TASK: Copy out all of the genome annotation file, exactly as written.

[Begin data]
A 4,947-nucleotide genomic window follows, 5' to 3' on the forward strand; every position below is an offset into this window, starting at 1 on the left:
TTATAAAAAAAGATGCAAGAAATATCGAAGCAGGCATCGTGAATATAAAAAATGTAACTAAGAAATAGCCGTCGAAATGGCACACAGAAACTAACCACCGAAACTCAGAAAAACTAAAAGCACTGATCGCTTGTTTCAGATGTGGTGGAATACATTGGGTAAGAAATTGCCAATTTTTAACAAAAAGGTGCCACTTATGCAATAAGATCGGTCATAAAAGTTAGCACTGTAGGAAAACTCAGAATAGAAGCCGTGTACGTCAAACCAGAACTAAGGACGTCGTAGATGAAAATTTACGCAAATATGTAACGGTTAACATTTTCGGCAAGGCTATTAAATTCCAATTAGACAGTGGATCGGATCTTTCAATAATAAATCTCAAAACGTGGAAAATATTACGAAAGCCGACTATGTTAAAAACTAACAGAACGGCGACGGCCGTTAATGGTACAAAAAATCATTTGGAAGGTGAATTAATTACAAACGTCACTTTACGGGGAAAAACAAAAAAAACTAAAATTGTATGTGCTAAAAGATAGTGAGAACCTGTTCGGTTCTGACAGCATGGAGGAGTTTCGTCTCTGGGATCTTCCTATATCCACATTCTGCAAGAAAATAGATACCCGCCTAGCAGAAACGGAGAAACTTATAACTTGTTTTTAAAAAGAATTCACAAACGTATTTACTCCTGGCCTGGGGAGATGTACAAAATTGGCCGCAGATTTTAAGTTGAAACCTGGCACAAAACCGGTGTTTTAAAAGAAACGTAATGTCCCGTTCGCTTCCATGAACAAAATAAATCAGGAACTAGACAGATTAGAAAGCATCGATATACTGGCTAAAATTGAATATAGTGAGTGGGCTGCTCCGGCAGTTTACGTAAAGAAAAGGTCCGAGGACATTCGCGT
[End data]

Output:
A 4,947-nucleotide genomic window follows, 5' to 3' on the forward strand; every position below is an offset into this window, starting at 1 on the left:
TTATAAAAAAAGATGCAAGAAATATCGAAGCAGGCATCGTGAATATAAAAAATGTAACTAAGAAATAGCCGTCGAAATGGCACACAGAAACTAACCACCGAAACTCAGAAAAACTAAAAGCACTGATCGCTTGTTTCAGATGTGGTGGAATACATTGGGTAAGAAATTGCCAATTTTTAACAAAAAGGTGCCACTTATGCAATAAGATCGGTCATAAAAGTTAGCACTGTAGGAAAACTCAGAATAGAAGCCGTGTACGTCAAACCAGAACTAAGGACGTCGTAGATGAAAATTTACGCAAATATGTAACGGTTAACATTTTCGGCAAGGCTATTAAATTCCAATTAGACAGTGGATCGGATCTTTCAATAATAAATCTCAAAACGTGGAAAATATTACGAAAGCCGACTATGTTAAAAACTAACAGAACGGCGACGGCCGTTAATGGTACAAAAAATCATTTGGAAGGTGAATTAATTACAAACGTCACTTTACGGGGAAAAACAAAAAAAACTAAAATTGTATGTGCTAAAAGATAGTGAGAACCTGTTCGGTTCTGACAGCATGGAGGAGTTTCGTCTCTGGGATCTTCCTATATCCACATTCTGCAAGAAAATAGATACCCGCCTAGCAGAAACGGAGAAACTTATAACTTGTTTTTAAAAAGAATTCACAAACGTATTTACTCCTGGCCTGGGGAGATGTACAAAATTGGCCGCAGATTTTAAGTTGAAACCTGGCACAAAACCGGTGTTTTAAAAGAAACGTAATGTCCCGTTCGCTTCCATGAACAAAATAAATCAGGAACTAGACAGATTAGAAAGCATCGATATACTGGCTAAAATTGAATATAGTGAGTGGGCTGCTCCGGCAGTTTACGTAAAGAAAAGGTCCGAGGACATTCGCGT